by Bruce Lidl

With Thanksgiving (and the various themed shopping days that follow) now past us, the highpoint (or lowpoint depending on your viewpoint) of the annual shopping season has arrived in full force, and according to various trend observers, tablets are once again one of, if not the, thing to give or receive this year.  Unlike in previous years however, when “tablet” actually just meant “iPad,” in 2012 we are finally seeing a bit of diversity in the “portable device that is bigger than a smartphone but doesn’t have a keyboard” category, beyond just the offerings from Cupertino.  And considering what a great fit for comics tablets are proving to be, no matter the specific shape or size, not to mention the ever expanding offerings of digital comics, it is worth a glance to see how the landscape is shaping up for tablets and comics this year.

Amazon released the original Kindle Fire roughly a year ago, and while it has certainly not overtaken the tablet crown from the iPad, it did demonstrate that other companies could compete in the arena, particularly if their device had tight integration into broad content eco-systems (something that all the pre-Fire Android tablets sorely lacked).  Smaller, less powerful, but decidedly cheaper, the Kindle Fire expanded the Kindle brand beyond mere black and white eReaders and helped to legitimize the 7 inch form factor, despite Steve Jobs’ previous dismissals of that format.  Attempting to build on the first Kindle Fire’s success, Amazon has diversified its lineup of tablets this year, offering not just the original Kindle Fire ($159), but expanding with the Kindle Fire HD (same size and shape as original but better a 1280×800 screen, more powerful, etc for $199) and the Kindle Fire HD “8.9 (larger, better 1920×1200 screen, more powerful, etc. for $299).

Barnes & Noble technically beat Amazon to the punch with their Nook Color, a 7 inch Android skinned tablet very similar to the original Kindle Fire, but without the marketing power of Amazon, the Nook Color languished a bit compared to its Kindle competitor.  Nonetheless, B&N (with some financial assistance from Microsoft) is pushing ahead with tablets, and now has an improved Nook HD (better screen, more powerful, etc. for $199) and a larger 9 inch Nook HD+ ($269).  A third entry in the eReader-based Android-skinned tablet competition is the Canada-based Kobo, with a very Kindle Fire-like Kobo Vox ($179) and a newer Kobo Arc (better screen, more powerful, etc. $249).

The offerings from Amazon, B&N and Kobo share some fundamentals, notably they are essentially modified Android tablets, with strong integration with their respective online retailers. All of them do, however, allow the installation of Android apps so with some basic technical know-how they can each provide access to each other’s stores, or other independent markets.  An owner of a Nook HD could conceivably purchase content from B&N, Amazon or any of the comics publishers affiliated with Comixology, iVerse or their own stores (like Dark Horse).  Hence, preferences between these pretty similar devices will likely depend more on comfort with a particular retailer than any noticeable specification or app differences at a particular price point.

Of course, the hitherto dominant figure in the tablet world remains the iPad, and Apple continues to iterate the device now in its fourth generation.  The big news is, however, the introduction of the iPad mini, the first major deviation from the original iPad format, shrinking the screen down from 9.7 inches to 7.85, creating a tablet that is smaller, lighter and more ergonomic, if sacrificing some power and display resolution.  By all indications the iPad mini is proving to be very popular, and has even convinced some Apple observers that the mini is the logical development of the iPad, and the smaller format will become the “default” size ultimately.  On the other hand, the mini goes backwards from a resolution standpoint (1024 x 768) and is not a “retina” display, or even “high definition” by normal understanding.  While the mini obviously benefits from the maturity and depth of the overall iOS experience and App Store, from a specific comic perspective, the advantage the standard iPads have had in displaying graphic storytelling is somewhat blunted in this case.  For $199 the Amazon Kindle HD has a 7 inch display with a resolution of 1280×800, and while resolution is not the only factor when it comes to screen quality, it does create an interesting comparison to the $349 iPad mini.  The fourth generation non-mini iPad retains the larger screen size and high resolution display (2,048 × 1,536) of its predecessor, but did receive a computing power boost and starts at $499.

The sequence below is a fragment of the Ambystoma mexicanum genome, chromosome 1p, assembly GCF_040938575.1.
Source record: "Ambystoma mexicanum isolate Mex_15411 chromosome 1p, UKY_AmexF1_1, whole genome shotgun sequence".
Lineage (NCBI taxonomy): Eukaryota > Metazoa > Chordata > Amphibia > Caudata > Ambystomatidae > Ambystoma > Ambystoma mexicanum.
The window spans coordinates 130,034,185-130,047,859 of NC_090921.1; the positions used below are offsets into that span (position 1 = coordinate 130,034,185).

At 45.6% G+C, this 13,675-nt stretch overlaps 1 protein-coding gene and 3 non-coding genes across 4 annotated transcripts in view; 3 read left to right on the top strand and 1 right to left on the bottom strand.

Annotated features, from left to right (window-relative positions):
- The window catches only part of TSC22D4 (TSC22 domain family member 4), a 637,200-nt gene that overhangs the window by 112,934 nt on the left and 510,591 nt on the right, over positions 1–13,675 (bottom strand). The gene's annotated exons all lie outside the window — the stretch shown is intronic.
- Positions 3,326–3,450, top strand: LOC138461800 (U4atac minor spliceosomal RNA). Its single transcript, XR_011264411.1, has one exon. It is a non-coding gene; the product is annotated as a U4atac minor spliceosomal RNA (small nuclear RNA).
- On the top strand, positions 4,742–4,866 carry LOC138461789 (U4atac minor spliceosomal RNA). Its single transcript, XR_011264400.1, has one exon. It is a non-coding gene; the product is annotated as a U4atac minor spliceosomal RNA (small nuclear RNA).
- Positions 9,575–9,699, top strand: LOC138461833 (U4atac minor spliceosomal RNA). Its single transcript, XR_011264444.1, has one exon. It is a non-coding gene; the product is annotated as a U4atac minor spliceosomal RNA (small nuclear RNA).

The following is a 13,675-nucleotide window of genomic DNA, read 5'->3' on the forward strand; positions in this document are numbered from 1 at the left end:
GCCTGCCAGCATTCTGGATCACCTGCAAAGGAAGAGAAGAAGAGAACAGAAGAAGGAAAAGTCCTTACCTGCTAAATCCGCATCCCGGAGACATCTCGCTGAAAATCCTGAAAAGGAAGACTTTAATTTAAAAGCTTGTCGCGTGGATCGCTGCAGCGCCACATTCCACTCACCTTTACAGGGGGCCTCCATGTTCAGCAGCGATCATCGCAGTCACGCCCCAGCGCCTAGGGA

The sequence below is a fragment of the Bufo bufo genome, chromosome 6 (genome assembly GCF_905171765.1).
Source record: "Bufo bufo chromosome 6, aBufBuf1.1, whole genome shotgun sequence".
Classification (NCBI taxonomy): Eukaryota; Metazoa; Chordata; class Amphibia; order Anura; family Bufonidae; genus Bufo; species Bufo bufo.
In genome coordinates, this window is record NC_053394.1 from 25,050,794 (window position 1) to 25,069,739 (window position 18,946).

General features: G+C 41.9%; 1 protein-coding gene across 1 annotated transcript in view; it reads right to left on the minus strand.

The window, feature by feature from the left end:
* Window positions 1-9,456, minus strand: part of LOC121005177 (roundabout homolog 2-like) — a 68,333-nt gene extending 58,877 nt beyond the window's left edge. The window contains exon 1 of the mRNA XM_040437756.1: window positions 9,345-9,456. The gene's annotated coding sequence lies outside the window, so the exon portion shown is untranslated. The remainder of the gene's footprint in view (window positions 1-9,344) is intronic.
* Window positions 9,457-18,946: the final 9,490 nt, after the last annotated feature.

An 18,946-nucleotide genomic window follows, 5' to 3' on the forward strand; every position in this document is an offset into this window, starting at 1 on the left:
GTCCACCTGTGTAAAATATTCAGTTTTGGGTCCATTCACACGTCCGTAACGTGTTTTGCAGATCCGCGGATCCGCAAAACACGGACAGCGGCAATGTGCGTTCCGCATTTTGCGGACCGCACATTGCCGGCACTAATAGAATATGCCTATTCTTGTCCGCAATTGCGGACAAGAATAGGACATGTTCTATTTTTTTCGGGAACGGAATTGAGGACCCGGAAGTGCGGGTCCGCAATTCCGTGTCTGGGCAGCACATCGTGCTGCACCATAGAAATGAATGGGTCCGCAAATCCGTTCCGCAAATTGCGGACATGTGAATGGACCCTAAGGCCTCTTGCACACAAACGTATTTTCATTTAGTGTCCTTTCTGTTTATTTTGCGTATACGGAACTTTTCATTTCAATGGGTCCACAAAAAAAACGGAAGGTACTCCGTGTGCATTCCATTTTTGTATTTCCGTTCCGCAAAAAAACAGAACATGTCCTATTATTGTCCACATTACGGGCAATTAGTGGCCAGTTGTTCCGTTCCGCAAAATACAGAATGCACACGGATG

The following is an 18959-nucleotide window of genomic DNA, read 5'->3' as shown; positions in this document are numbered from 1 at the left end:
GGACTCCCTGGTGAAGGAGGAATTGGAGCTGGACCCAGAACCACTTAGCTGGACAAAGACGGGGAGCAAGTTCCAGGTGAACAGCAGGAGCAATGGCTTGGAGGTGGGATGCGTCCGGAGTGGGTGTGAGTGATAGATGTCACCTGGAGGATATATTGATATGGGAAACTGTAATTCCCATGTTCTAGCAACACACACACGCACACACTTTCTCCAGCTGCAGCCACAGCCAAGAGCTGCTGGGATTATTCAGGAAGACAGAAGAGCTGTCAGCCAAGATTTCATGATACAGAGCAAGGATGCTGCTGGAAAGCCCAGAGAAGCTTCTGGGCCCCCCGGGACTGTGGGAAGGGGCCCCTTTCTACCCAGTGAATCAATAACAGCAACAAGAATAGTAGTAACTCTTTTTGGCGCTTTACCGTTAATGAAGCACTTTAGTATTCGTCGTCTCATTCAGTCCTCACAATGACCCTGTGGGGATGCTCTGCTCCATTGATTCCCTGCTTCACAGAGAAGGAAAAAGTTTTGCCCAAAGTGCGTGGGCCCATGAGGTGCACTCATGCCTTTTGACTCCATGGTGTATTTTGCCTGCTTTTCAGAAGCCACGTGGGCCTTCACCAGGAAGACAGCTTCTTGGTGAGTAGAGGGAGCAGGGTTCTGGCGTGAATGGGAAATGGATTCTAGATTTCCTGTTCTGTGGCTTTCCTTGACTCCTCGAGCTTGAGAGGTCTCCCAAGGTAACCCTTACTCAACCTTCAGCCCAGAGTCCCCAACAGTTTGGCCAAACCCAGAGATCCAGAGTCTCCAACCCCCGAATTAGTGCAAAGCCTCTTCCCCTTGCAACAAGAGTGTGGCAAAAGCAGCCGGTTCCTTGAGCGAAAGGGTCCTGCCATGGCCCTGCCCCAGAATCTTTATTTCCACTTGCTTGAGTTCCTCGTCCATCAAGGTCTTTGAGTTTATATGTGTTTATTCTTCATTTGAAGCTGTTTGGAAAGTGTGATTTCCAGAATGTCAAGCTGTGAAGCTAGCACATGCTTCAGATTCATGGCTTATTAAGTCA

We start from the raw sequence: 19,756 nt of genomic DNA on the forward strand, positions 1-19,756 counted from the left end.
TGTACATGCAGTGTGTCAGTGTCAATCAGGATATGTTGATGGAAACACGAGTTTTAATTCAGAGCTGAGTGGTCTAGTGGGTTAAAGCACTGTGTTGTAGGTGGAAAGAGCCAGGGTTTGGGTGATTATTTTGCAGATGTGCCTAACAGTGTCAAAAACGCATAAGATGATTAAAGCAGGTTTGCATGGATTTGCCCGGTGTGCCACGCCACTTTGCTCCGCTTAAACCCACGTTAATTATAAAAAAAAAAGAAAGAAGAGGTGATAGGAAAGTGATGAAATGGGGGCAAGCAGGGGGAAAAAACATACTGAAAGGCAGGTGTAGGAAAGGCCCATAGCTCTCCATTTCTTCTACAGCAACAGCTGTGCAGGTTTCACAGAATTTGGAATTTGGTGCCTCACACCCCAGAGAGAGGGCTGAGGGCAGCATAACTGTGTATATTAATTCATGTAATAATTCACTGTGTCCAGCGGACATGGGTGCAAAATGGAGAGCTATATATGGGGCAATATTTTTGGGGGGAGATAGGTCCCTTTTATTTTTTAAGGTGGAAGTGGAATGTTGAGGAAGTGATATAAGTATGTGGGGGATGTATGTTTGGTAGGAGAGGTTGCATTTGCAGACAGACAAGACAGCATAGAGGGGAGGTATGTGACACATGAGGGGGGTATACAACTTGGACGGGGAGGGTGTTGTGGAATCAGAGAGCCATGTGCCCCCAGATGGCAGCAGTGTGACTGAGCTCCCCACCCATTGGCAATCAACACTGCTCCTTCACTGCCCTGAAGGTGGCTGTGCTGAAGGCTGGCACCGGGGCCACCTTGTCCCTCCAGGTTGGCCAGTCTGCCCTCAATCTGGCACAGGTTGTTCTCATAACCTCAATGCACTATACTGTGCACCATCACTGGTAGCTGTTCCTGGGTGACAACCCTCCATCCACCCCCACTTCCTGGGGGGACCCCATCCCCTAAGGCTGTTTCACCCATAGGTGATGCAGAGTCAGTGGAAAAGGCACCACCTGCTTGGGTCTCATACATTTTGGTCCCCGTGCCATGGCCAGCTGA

From a sheer visual quality standpoint, it is hard to beat reading comics on the larger, sharper iPad, but as we have already seen, Android competitors are not sitting still when it comes to resolution, and comics should look fantastic on any of the HD capable models from Amazon or B&N.  The most buzzed about Android tablet this year, however, remains the Nexus 7, the first tablet in Google’s Nexus line of quasi-flagship devices that receive special software attention from Google.  A relatively powerful device for its 7 inch screen size, with HD resolution, no retailer app restrictions and a guarantee of always receiving the latest version of the Android operating system, the Nexus 7 will appeal most to price sensitive power users at $199.  There is also a larger Nexus 10 available, but with a size, screen and price ($399) that borders on iPad territory it is not as compelling an option, although digital comics will certainly look great on it.